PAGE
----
IndieCade 2011: Halcyon

Halcyon, an iPad game developed by Zach Gage in concert with his friend Kurt Bieg, was another impressive finalist at IndieCade this year. Released back in November of 2010, the game is described as a "generative instrument and puzzle," and leverages the device's elegant touch-screen functionality to create an easy to learn experience that starts off relaxing before it grabs you by the throat and demands that you keep calm.

At this year's festival, I was able to ask Gage a few questions about developing the critically-acclaimed iPad title (also recognized as an IGF finalist), and he dropped some hints about a couple of new iOS games he's got in the works.

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At its core, Halcyon is a simple matching game. A number of horizontal strings serve as pathways for triangular, multi-colored currents to travel across. The player's goal is simple: by dragging a finger from one string to the next, pathways are created that allow like-colored currents to connect, before they game-endingly collide with different-colored currents.

I had a lot of fun playing the game. It's very easy to grasp conceptually, and its intuitive touch-screen controls make it easy for anyone to hit the ground running. Though the first handful of levels were very easy for me to complete, the addition of more and more currents began to induce a pleasant sort of panic. I found that the more I was able to remain focused and calm--against the wishes of the multiplying currents--the better my success. "Be ZEN!" the game seemed to yell at me, while simultaneously upping its challenge. Can a game be both stressful and relaxing at the same time? Halcyon does a really great job doing exactly that.

Halcyon's musical component is also quite special. "It's all on top of this very complicated, but subtle, musical system," Gage explained. "The strings and the different levels are all representing different aspects of nature and humanity. As the currents move along the strings, they're also playing this instrument--which is the game." Case and point: tapping the strings creates sounds, as do moving the various currents. The end result is that that game's background music is created dynamically, as you play.

"We created our own music system for the game," Gage told me. "As the pieces get close to each other, it shifts all of the octaves that everything is happening on from major to minor. So, the actual background music shifts in this really subtle, but nice way to kind of inform you that you're in danger and change the tone of what you're playing."

Though Gage has found himself neck-deep in game design over the past year or so, he hails from a background in new media art. His artistic background is readily apparent in Halcyon's design. "My interest in all of this... 'touch' stuff, and all of Apple's stuff is all about exploring making very, very simple systems that are very, very deep," Gage said. "When I do conceptual art, I'm kind of exploring these systems that are in the world and finding ways to make them simpler so that I can craft things out of them that are interesting."

This desire is what also made the iPad such an attractive platform for Gage to explore. The goal with Halcyon was to "build a game that really took advantage of the iPad, but in a very natural way."

As it turns out, the way Gage designs games involves an inversion of the approach he takes to make conceptual art. "Instead of exploring a system, I'm creating a system for other people to explore," Gage clarified. "Being able to understand the system is really important to me. And so it starts with this very simple thing, but it leads you into these very complex interactions and ways that you can engage with it, because it's initially so simple."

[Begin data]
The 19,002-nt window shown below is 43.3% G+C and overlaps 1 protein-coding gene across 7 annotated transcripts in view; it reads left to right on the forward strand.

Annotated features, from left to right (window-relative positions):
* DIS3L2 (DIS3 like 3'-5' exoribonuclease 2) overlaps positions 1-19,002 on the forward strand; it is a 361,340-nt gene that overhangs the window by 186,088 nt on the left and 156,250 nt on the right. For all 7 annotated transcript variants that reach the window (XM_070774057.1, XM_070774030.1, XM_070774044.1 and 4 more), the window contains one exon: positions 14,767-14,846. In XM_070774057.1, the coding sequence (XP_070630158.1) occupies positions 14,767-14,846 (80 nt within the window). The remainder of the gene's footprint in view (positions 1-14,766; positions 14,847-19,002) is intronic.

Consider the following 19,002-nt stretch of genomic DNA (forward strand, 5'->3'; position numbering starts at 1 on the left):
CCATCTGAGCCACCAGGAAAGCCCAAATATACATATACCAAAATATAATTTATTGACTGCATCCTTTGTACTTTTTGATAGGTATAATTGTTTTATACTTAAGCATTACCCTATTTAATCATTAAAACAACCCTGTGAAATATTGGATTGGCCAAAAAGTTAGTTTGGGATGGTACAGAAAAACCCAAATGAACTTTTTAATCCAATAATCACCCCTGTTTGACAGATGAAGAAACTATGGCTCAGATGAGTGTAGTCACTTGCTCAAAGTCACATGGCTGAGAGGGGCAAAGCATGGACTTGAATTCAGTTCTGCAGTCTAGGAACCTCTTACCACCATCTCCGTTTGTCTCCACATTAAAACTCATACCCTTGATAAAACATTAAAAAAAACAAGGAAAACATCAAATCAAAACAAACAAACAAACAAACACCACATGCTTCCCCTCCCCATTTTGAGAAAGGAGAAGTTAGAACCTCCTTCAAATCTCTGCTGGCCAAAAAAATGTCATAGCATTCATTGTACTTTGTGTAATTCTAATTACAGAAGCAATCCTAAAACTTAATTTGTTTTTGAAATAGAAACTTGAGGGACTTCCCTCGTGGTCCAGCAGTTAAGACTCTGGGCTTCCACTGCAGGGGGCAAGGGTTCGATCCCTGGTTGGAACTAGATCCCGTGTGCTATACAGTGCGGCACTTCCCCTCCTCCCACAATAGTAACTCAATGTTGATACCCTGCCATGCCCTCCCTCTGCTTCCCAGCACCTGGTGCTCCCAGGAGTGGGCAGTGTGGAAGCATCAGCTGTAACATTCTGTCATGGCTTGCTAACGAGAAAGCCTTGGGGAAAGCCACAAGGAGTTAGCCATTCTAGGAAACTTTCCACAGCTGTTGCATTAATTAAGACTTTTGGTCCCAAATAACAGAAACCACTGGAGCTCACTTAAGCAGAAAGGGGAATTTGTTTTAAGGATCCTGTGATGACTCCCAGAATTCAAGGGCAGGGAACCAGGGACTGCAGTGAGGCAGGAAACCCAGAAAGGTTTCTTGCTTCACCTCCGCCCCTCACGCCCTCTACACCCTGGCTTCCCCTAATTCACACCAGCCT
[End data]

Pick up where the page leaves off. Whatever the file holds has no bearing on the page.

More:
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Halcyon has been available through the iTunes Store for over a year, and I asked Gage if he had any other projects in the works. He told me about two iOS games in the works, both of which fuse familiar game elements into a brand new experience. "[The first game] is called Scoundrel, and I'm not going to into the mechanics, but basically it's like a roguelike solitaire game. It has the moments of interesting choice that go into a roguelike--and the extreme difficulty and constant death--but it's also literally playable with a deck of cards."

The second project is an especially intriguing asynchronous game called Wardoku for the iPhone that Gage describes as a "sort of a mix between Chess and StarCraft."

"I know those are two big games to pick," he admitted, "but it has this resource-mining aspect from StarCraft, but is a board-based game, sort of like Chess. You would play it against somebody and try and kill their king." Wardoku, as the name suggests, also borrows a bit from the puzzle game Sudoku. "We've taken this idea from Sudoku, which is that you can never have a piece in the same row or column as the same type of piece, whether it's yours or your opponent's."

"So, it has this very deep strategy so that even if you don't understand the game, shows up very quickly," he said. "All of a sudden, the board is in this configuration you've never seen, and you have to figure out how to constrict your opponent in such a way that you'll be able to beat them, since it's so easy to block [attacks]." Gage then explained that Wardoku will only have a couple of different unit-types, but that each will serve strong defensive capabilities, as well as a special ability to help turn the tide of battle. It's a very intriguing concept, to say the least.

If you have an iPad and a couple of bucks burning a hole in your pocket (and haven't picked the game up, already), I really recommend checking out Halcyon. It can be grabbed for $1.99 from iTunes.